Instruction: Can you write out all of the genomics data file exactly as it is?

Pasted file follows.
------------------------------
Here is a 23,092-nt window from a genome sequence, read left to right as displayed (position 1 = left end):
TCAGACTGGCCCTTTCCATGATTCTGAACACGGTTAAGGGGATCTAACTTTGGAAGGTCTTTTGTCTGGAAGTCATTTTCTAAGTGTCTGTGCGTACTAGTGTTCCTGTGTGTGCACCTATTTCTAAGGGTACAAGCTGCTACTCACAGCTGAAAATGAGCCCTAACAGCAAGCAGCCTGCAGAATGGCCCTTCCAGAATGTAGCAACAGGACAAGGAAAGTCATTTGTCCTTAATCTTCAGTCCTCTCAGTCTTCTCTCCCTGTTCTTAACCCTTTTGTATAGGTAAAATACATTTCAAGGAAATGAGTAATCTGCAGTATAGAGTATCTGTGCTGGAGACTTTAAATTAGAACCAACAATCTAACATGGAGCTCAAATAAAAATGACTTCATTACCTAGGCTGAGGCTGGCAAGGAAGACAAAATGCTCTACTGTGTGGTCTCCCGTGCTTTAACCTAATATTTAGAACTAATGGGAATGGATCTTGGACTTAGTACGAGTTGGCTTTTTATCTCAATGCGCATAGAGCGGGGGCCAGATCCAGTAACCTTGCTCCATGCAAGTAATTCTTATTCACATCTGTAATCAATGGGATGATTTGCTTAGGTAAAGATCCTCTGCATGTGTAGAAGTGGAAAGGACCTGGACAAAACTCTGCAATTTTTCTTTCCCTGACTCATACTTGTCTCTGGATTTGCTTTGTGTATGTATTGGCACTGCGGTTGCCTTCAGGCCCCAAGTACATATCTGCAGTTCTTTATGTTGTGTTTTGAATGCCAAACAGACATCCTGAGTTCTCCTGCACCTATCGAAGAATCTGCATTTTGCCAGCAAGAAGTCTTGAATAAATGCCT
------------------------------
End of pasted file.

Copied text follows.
Here is a 23,092-nt window from a genome sequence, read left to right as displayed (position 1 = left end):
TCAGACTGGCCCTTTCCATGATTCTGAACACGGTTAAGGGGATCTAACTTTGGAAGGTCTTTTGTCTGGAAGTCATTTTCTAAGTGTCTGTGCGTACTAGTGTTCCTGTGTGTGCACCTATTTCTAAGGGTACAAGCTGCTACTCACAGCTGAAAATGAGCCCTAACAGCAAGCAGCCTGCAGAATGGCCCTTCCAGAATGTAGCAACAGGACAAGGAAAGTCATTTGTCCTTAATCTTCAGTCCTCTCAGTCTTCTCTCCCTGTTCTTAACCCTTTTGTATAGGTAAAATACATTTCAAGGAAATGAGTAATCTGCAGTATAGAGTATCTGTGCTGGAGACTTTAAATTAGAACCAACAATCTAACATGGAGCTCAAATAAAAATGACTTCATTACCTAGGCTGAGGCTGGCAAGGAAGACAAAATGCTCTACTGTGTGGTCTCCCGTGCTTTAACCTAATATTTAGAACTAATGGGAATGGATCTTGGACTTAGTACGAGTTGGCTTTTTATCTCAATGCGCATAGAGCGGGGGCCAGATCCAGTAACCTTGCTCCATGCAAGTAATTCTTATTCACATCTGTAATCAATGGGATGATTTGCTTAGGTAAAGATCCTCTGCATGTGTAGAAGTGGAAAGGACCTGGACAAAACTCTGCAATTTTTCTTTCCCTGACTCATACTTGTCTCTGGATTTGCTTTGTGTATGTATTGGCACTGCGGTTGCCTTCAGGCCCCAAGTACATATCTGCAGTTCTTTATGTTGTGTTTTGAATGCCAAACAGACATCCTGAGTTCTCCTGCACCTATCGAAGAATCTGCATTTTGCCAGCAAGAAGTCTTGAATAAATGCCT